Trade Me founder regrets blunt comments

Last updated 10:35 27/09/2012

Related Links

Rich-Lister takes on Trade Me Trade Me raises sale fees 5.3pc

Relevant offers


Live with Deloitte's Ian Fay on the Deloitte Fast 50 Auckland Council will no longer buy land for parks in established suburbs Magnate Hugh Green's family urged to settle differences over family trusts Unison Networks defends price hike for consumers with solar panels A timely lesson from our Aussie supermarket cousins Several possible reasons for Countdown closures, says First Retail Group Ray White signs deal with Lianjia as it launches into China Woolworths Australia tipped to sell Ezibuy as part of restructure Australian parent Woolworths closes six Countdowns House prices could fall 11 per cent by late 2019, as building catches up: Infometrics

Trade Me founder Sam Morgan says he regrets "blunt" comments in which he labelled rival online marketplace Wheedle a "joke", but is continuing to point out the difficulties that challengers to Trade Me will face.

He said they were "brave souls" as he couldn't think of a harder space for a start-up to crack.

Trade Me faces a twin assault from Wheedle, backed by Mainfreight co-founder Neil Graham, and another Christchurch-based venture spun out of advertising firm, Treacy Advertising.

Both aim to provide cheaper, New Zealand-owned alternatives to NZX-listed Trade Me, which is controlled by Fairfax, publisher of the Stuff website.

Wheedle today denied it was behind the anonymous "Money is good/Money is bad" advertising campaign as debate continued to rage over its prospects and a Trade Me fee hike.

Speculation Wheedle might have been behind the anonymous campaign heightened after a Twitter account was set up that appeared to link Wheedle to the advertisements. But Wheedle's public relations consultant, Hayden Munro, said the account was a fake and the company was not involved in the promotion.

Graham's will launch on Monday, backed by a multimillion-dollar war chest and television and radio advertising campaign.

The other challenger, List Sell Trade, hurriedly brought forward its launch to 3pm today in response. Director Brenda Treacy said it would spend hundreds of thousands of dollars sending a tabloid mailout to every home in the country next Saturday to promote the venture.

Morgan said yesterday that he hoped Graham did not waste too much of his money. Graham's personal wealth was put at $65 million in NBR's 2011 Rich List.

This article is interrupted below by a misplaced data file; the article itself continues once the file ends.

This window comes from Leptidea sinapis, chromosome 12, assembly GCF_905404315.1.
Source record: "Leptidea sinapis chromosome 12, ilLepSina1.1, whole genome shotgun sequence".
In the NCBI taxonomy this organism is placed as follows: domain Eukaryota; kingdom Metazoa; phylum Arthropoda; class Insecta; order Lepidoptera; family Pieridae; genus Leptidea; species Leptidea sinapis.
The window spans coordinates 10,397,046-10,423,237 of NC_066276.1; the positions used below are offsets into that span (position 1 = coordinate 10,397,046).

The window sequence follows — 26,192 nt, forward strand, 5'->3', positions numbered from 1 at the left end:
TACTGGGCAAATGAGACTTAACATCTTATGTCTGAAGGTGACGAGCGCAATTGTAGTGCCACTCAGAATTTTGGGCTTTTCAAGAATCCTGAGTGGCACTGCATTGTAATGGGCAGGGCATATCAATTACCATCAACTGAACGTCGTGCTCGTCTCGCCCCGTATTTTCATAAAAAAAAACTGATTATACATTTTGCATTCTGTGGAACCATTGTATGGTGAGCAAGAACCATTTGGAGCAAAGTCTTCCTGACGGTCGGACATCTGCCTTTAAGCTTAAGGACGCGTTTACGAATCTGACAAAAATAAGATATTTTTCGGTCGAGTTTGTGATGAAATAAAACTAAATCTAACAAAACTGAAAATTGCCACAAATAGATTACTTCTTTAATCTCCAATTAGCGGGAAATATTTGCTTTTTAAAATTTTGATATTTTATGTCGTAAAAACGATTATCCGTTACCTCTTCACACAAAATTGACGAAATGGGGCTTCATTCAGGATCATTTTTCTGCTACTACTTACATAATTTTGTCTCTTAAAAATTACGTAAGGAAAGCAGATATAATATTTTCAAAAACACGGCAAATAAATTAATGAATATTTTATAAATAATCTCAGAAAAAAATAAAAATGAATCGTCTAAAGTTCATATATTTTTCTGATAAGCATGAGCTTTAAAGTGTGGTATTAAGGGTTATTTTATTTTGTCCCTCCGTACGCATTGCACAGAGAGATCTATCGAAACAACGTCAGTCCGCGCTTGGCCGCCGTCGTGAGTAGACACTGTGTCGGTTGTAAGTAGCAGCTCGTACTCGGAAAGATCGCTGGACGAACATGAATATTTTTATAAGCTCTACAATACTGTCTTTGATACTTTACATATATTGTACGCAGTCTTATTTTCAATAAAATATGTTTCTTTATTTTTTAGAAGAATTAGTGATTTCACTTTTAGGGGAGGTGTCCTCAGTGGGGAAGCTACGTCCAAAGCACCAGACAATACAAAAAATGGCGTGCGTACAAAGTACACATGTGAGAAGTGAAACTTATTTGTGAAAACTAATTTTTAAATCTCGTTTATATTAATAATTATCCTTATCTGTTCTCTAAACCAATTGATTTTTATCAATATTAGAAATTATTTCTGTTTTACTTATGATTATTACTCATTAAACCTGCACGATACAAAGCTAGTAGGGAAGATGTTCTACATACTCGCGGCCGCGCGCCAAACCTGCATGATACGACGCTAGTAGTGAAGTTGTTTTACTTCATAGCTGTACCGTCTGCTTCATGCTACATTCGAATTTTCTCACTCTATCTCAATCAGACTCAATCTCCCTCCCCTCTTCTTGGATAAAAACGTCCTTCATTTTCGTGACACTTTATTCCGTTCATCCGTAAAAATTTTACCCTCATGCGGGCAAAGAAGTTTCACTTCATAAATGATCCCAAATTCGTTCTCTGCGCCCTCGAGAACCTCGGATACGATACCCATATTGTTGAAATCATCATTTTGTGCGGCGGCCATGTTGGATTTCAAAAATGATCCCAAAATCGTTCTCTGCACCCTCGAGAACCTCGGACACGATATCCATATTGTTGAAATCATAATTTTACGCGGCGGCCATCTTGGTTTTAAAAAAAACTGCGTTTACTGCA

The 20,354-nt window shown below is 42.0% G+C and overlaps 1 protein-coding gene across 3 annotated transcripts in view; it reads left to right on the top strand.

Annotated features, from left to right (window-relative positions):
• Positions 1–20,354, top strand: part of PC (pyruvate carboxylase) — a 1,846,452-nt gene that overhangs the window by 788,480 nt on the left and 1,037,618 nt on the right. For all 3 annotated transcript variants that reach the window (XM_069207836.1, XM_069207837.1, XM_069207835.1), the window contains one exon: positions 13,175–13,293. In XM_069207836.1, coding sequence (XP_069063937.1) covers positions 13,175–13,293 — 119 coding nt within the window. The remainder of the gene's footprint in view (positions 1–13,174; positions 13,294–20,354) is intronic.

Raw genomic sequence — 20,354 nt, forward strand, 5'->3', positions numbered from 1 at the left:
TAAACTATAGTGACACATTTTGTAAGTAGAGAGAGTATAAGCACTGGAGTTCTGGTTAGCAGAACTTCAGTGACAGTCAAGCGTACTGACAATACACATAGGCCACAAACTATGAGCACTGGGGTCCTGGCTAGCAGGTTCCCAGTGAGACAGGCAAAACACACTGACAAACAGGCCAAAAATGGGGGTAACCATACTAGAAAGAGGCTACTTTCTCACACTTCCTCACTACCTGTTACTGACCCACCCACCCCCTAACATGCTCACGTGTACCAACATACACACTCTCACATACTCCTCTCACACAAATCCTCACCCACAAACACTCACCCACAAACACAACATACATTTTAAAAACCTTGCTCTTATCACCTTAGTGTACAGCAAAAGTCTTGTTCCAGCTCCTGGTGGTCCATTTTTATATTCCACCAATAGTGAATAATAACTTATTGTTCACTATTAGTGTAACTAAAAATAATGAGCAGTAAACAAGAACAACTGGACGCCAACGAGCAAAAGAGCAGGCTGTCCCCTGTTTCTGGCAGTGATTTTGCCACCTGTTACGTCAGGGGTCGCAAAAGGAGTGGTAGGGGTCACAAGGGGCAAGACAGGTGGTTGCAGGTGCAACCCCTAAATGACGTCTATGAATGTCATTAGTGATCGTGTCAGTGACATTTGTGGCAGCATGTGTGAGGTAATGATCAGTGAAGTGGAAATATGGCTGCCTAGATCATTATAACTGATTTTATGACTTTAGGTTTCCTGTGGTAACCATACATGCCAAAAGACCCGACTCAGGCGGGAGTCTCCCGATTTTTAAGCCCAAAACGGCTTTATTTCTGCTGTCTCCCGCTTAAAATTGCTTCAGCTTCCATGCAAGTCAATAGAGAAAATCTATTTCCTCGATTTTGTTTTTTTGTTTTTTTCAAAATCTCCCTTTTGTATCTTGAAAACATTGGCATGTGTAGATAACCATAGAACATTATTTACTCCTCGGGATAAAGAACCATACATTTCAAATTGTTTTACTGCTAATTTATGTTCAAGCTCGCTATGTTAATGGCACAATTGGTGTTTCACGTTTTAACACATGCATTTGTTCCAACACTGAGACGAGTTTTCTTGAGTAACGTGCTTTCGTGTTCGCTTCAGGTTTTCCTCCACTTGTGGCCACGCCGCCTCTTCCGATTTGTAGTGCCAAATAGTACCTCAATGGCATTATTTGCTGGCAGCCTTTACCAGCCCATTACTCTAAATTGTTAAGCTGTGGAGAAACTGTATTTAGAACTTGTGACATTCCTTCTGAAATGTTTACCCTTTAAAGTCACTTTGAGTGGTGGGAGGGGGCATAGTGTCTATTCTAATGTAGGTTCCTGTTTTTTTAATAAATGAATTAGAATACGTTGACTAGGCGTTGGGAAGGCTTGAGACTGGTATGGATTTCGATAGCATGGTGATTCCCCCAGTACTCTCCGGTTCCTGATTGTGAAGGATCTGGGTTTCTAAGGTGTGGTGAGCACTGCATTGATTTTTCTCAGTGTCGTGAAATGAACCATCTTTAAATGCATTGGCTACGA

Morgan, who still sits on Trade Me's board as a director, said his personal opinion was that there was little prospect of the online market he founded being unseated.

"When Trade Me was nowhere near as strong as we are now, we saw off eBay, Zillion, Sella and Trade & Exchange." Sella remains in business but is far smaller than Trade Me.

Trade Me marketplace head Craig Jordan has been more circumspect about the company's challengers, saying Trade Me was "very respectful" of its competitors and wished them luck, but also noted others had tried and failed.

Wheedle's launch will coincide with a fee hike by Trade Me that has some members disgruntled. Trade Me posted a $75.6m annual profit last month, enjoying a 75 per cent profit margin. Some members complained that the 5.3 per cent to 8.1 per cent fee increase, which will apply to most general items sold through the site from Monday, smacked of "greed".

Ad Feedback

Graham said Wheedle had the management experience and "firepower" to become a long-term success. Yesterday its website failed under the load of Stuff readers flocking to check out the service, in advance of its official launch.

Wheedle aims to undercut Trade Me, charging a flat-rate $1 fee on items that sell through the site for more than $20. The fees will be waived and the site will be free to use until November 29.

List Sell Trade will have a different model, offering members unlimited listings for a flat subscription fee of $10 a month.

Treacy said Trade Me's charges were now a "very significant monthly expense" for real estate agents, car dealers and other retailers and she believed private sellers and businesses had been looking for an alternative for some time.



Special offers

Featured Promotions

Sponsored Content